https://mojdigital.blog.gov.uk/2016/09/26/continuous-service-review-the-service-standard-assessment-revolution/

Continuous Service Review: the Service Standard Assessment Revolution

Service standards are vital for making sure the services we’re building are high quality, value for money and meet user needs. But how they are measured needs to change.

For a while now we’ve been finding the Service Standard assessment process pretty painful.

The usual approach is a four hour assessment panel at the end of each delivery phase (alpha, beta, live).

However this wasn’t working, service teams were stopping delivery for up to a fortnight to prepare for what felt like an exam. Often this involves last-minute cramming and causes the whole team a lot of stress.

Then, of course, there are the times when services don’t pass the assessment, at which point they have to spend weeks - sometimes months - making improvements to their service before returning for reassessment.

So we’ve set about trying to change it!

Understanding the problems

We started by asking Delivery and Product Managers what they felt the biggest pain points are in the assessment process.

They highlighted 3 key issues with the existing process:

  • It really disrupts delivery (up to 2 weeks lost for each assessment)
  • It’s anti-agile
  • Panel decisions can be inconsistent

Those with experience as assessors felt the model didn’t give panelists much insight into the team’s ways of working, and that a lot of the context of the service was often lost or misunderstood.

Despite these negative experiences, everyone still agrees with the principle of having service standards but how they’re measured needs to change.

Out with the old and in with ‘Continuous Service Review’

So we decided to try something new; something we’re calling ‘Continuous Service Review’.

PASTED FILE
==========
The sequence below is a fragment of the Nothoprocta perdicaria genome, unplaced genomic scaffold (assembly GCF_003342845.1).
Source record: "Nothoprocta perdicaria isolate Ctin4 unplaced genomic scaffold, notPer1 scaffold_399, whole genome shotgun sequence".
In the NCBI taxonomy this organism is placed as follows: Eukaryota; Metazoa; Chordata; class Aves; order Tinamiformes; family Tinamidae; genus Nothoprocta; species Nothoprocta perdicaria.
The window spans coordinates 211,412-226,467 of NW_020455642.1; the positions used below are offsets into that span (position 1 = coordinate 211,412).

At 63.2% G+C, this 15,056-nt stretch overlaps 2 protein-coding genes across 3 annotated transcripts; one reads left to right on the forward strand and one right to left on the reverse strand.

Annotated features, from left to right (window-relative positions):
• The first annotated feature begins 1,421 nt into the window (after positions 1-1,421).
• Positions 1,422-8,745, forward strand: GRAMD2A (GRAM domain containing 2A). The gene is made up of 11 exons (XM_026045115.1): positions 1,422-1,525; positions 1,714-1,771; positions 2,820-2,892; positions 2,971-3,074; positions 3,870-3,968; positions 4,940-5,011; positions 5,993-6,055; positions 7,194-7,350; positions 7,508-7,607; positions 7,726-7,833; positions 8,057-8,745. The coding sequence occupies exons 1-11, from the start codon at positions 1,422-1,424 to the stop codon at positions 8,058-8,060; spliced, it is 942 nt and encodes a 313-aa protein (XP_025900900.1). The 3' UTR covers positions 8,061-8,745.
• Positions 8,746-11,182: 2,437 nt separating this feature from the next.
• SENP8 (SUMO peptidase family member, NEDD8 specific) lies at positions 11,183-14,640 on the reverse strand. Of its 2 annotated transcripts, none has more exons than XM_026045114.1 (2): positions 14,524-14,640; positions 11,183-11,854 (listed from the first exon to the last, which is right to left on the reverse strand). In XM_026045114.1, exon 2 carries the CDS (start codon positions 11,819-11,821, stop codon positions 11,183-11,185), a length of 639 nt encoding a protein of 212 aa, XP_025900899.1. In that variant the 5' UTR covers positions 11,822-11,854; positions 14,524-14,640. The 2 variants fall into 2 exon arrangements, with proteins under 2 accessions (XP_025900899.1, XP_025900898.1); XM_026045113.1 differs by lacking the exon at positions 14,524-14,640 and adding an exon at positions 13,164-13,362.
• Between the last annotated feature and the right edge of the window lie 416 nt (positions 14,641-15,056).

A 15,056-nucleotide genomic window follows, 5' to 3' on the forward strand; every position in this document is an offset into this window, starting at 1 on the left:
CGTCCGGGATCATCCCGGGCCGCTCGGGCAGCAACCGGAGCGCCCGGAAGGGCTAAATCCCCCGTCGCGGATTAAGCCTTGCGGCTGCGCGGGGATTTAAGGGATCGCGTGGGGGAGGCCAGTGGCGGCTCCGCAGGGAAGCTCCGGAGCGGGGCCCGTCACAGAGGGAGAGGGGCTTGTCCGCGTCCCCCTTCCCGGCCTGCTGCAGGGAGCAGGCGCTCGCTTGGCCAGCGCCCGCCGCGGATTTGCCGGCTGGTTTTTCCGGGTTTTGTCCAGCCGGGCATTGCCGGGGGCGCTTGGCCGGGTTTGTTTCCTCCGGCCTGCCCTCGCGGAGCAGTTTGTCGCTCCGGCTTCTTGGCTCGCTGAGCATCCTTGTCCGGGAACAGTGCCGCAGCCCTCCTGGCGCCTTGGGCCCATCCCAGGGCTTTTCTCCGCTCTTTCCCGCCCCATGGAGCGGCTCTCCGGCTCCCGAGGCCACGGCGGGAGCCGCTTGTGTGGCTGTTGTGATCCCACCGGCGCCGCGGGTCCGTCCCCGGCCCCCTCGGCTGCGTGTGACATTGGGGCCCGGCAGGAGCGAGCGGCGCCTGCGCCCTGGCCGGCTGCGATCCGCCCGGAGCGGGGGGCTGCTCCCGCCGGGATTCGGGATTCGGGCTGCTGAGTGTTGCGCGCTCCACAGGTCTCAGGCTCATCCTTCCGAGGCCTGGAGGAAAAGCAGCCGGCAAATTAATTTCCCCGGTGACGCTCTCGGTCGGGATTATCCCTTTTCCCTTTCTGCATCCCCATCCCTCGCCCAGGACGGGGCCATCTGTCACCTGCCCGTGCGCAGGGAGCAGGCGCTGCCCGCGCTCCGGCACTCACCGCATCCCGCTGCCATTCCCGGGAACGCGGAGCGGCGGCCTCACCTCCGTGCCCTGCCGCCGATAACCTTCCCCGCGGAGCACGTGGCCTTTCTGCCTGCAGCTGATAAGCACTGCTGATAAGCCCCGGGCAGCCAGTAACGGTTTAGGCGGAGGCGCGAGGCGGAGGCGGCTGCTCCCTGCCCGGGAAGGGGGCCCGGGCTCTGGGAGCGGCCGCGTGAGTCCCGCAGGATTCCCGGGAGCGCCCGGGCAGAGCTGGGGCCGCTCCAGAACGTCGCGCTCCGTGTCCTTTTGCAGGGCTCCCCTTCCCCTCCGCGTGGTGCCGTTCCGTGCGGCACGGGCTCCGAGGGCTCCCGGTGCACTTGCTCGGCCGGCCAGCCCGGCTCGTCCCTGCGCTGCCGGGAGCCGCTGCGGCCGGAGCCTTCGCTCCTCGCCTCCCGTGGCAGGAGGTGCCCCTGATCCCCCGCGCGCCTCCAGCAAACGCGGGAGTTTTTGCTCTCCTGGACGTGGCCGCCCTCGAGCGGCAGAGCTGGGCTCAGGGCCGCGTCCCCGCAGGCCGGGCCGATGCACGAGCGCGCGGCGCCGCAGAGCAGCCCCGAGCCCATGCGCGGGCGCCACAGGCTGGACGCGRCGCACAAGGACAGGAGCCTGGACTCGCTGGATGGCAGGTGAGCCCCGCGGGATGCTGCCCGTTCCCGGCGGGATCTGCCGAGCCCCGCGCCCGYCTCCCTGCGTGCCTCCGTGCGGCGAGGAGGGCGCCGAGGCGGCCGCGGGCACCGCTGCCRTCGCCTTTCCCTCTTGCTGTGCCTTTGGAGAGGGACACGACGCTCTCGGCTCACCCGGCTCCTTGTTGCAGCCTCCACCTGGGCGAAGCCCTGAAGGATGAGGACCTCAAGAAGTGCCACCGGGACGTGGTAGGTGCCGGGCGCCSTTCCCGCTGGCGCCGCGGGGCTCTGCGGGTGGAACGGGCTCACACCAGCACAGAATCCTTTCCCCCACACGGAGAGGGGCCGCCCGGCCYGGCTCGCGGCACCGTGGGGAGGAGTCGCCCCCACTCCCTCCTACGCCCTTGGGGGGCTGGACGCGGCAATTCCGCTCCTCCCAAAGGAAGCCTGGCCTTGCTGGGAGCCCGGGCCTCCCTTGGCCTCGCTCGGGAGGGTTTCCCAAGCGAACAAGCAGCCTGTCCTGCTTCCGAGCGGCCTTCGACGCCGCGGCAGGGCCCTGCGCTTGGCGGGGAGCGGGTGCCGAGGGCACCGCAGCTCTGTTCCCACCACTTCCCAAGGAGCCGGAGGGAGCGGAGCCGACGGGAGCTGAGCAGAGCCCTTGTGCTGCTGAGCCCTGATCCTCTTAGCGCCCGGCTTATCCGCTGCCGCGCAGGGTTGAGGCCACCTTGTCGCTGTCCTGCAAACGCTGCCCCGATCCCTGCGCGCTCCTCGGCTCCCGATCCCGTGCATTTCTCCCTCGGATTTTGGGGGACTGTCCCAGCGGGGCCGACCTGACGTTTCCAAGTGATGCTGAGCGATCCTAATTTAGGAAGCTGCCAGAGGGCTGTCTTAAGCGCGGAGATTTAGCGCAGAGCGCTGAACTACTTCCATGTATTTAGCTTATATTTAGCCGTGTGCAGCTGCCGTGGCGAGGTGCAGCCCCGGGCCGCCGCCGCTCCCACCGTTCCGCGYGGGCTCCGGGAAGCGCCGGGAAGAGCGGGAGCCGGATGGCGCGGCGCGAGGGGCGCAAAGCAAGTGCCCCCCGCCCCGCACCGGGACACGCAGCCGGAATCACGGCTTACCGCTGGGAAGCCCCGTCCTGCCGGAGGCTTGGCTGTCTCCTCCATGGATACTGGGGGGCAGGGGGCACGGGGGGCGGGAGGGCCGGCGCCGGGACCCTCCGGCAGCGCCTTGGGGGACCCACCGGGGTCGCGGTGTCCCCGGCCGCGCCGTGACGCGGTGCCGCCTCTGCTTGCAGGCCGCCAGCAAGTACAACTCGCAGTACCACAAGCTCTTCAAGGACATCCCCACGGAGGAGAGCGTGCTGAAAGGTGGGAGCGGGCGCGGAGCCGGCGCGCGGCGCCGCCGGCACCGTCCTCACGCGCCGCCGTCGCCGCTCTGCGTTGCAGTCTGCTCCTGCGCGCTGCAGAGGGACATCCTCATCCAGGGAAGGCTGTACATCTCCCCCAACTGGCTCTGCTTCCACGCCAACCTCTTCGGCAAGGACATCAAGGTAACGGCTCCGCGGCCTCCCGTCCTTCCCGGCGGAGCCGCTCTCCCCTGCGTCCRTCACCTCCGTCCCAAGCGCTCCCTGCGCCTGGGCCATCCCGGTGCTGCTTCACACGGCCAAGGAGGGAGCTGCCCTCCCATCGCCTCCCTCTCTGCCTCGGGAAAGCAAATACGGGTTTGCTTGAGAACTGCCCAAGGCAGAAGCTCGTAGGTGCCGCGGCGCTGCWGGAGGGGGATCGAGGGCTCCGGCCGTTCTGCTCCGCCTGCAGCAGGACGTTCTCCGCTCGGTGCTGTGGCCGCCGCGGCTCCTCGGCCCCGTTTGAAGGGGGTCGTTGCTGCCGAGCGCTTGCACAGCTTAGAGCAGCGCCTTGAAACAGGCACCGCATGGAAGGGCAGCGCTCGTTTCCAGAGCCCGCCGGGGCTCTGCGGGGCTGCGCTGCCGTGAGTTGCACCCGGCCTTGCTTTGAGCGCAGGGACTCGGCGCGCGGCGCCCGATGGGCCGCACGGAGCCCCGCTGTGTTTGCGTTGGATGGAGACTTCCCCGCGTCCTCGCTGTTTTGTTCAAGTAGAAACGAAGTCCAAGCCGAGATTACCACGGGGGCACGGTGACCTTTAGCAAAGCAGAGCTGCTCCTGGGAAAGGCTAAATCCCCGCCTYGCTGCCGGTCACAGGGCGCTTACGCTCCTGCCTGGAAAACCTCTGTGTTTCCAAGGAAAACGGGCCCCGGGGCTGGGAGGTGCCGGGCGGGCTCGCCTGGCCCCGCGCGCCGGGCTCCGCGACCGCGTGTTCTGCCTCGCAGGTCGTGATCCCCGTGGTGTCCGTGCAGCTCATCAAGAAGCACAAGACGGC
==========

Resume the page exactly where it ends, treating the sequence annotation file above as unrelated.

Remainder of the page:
A Product or Delivery Manager from another service team acts as a Peer Reviewer.  They sit in on sprint reviews (usually an hour a fortnight) and guide the team towards the Service Standard, challenging them where they don’t think they’re meeting it and seeking advice from specialists where needed.

Rather than booking an assessment weeks in advance and disrupting delivery to prepare for it the Peer Reviewer and service team agree when the service is ready to go into the next phase.

At this point they’ll have a short Service Review session (one to two hours) with representatives of the different specialist areas (technical, design and user research), including at least one person who hasn’t been involved in the continuous review so far, to discuss the service in more detail and provide recommendations for the next phase.

Our journey here

To get to this point we’ve trained all of our PMs and DMs on the Service Standard and we’ve trained those interested in becoming Peer Reviewers in useful skills such as giving feedback, being objective, how to apply the Service Standard to different types of service, and mentor coaching.

Peer reviewer training agenda on flip chart.
Peer reviewer training agenda